From there, Patterson turns to violence, while also issuing some useful reminders about the nature of democracy. Jamaica, as he writes, is “genuinely democratic,” with a very robust civil society, and yet is rarely described as such. This is, in part, because of the notion that democracies, by their nature, are not violent, an idea “inconsistent with the realities of democratic history and practice.” Still, Jamaica remains an outlier in terms of scale, consistently topping global homicide lists.

Patterson examines how the political clientelism that took root in independent Jamaica has led to deadly “garrison-based politics,” in which a poor neighborhood is bribed or coerced through the threat of violence into voting for a particular political party. This phenomenon, mixed with persistent poverty, has given rise to the urban gangs and drug-related brutality that continue to blight the island. Patterson also revisits his own part in the development of Jamaica, returning to his time as an adviser to Prime Minister Michael Manley, who was the democratic socialist leader of the People’s National Party, and to the failure of the poverty-reduction program they tried to implement in the 1970s 

It is not all doom and gloom, however, especially when Patterson turns to Jamaica’s extraordinary cultural production. In examining the athletic prowess of the island’s runners, he swiftly dismantles any racist notion that Jamaicans are genetically more gifted as athletes, and instead returns to institutions. He lays Jamaica’s success in track and field at the swift feet of Michael Manley’s father, Norman, one of the nation’s founders, likening it to “the effect on track’s prestige in the United States had George Washington been a track star.” Manley was a talented athlete, and he promoted track and field as part of the formation of an independent national identity. Around this grew a nationwide infrastructure of running associations. Where institutions failed the economy, they proved to be champions in fostering athletics. In a similar vein, Patterson also looks at how the music industry has had enormous success beyond Bob Marley’s hits, in spite of the island’s limited resources.

Topics covered in other chapters range from women in the workplace to cricket, and such breadth makes this an eye-opening volume. It is also illuminating because Patterson carefully explores the complexity of the structural machinery behind Jamaica’s dazzling successes and dismal failures, rather than just chalking these up to simple causes. Although at times Patterson is critical of and disappointed by his fellow Jamaicans, his admiration for the nation’s independent spirit shines through.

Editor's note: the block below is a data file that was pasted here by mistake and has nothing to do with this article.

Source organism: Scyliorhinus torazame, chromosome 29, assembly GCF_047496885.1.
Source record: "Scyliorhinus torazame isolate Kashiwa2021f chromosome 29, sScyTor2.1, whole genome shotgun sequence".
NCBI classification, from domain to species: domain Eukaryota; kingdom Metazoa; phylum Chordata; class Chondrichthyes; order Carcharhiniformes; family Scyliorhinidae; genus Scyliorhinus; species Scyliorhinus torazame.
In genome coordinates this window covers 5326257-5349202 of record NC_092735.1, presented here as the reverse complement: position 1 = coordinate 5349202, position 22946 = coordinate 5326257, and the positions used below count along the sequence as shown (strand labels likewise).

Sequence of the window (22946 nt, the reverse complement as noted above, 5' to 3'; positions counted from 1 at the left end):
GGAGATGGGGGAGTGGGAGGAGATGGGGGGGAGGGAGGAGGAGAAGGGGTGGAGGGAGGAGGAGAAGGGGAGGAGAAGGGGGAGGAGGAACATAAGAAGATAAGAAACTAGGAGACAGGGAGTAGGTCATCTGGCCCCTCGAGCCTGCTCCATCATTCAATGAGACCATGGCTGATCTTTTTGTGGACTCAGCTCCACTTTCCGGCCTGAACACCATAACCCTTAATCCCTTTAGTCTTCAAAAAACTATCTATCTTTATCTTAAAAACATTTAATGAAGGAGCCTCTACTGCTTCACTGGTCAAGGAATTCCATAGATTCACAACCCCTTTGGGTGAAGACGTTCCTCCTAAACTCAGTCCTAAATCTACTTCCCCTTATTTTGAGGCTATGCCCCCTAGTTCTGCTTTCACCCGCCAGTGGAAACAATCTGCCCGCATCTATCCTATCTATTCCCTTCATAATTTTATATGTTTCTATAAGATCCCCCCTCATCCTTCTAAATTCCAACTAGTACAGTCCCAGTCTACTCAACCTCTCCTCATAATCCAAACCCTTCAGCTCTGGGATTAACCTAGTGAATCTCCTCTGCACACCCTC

Carrie Gibson is the author of “Empire’s Crossroads: A History of the Caribbean From Columbus to the Present Day” and, most recently, “El Norte: The Epic and Forgotten Story of Hispanic North America.”

THE CONFOUNDING ISLAND
Jamaica and the Postcolonial Predicament
By Orlando Patterson
409 pp. The Belknap Press of Harvard University Press. $35.

 
 
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3719179589?profile=RESIZE_710x

THE CONFOUNDING ISLAND
Jamaica and the Postcolonial Predicament
By Orlando Patterson

For a tiny island in the Caribbean, Jamaica has long enjoyed an outsize global reach — there are the songs of Bob Marley and the gold medals of Usain Bolt, as well as the millions of sun-seekers flocking to the island’s pristine beaches. It is quite an accomplishment for a nation “barely the size of Connecticut,” as Orlando Patterson notes in his fascinating study, “The Confounding Island: Jamaica and the Postcolonial Predicament.” But shadows hang over this sunny picture, not least distressingly high rates of poverty and homicide.

Patterson is a Jamaican who has long lived in the United States, working as a sociology professor at Harvard University, which allows him both an intimacy with the island and a degree of distance through which to analyze it. Although he provides extensive citations and robust discussions of theoretical frameworks, he also offers a personal story of affection and frustration, perhaps most evident in the questions that form all but one of the eight chapter titles. These include: “Why Has Jamaica Trailed Barbados on the Path to Sustained Growth?” and “Why is Democratic Jamaica So Violent?” Indeed, these two questions are so significant, he devotes the first half of the book to them.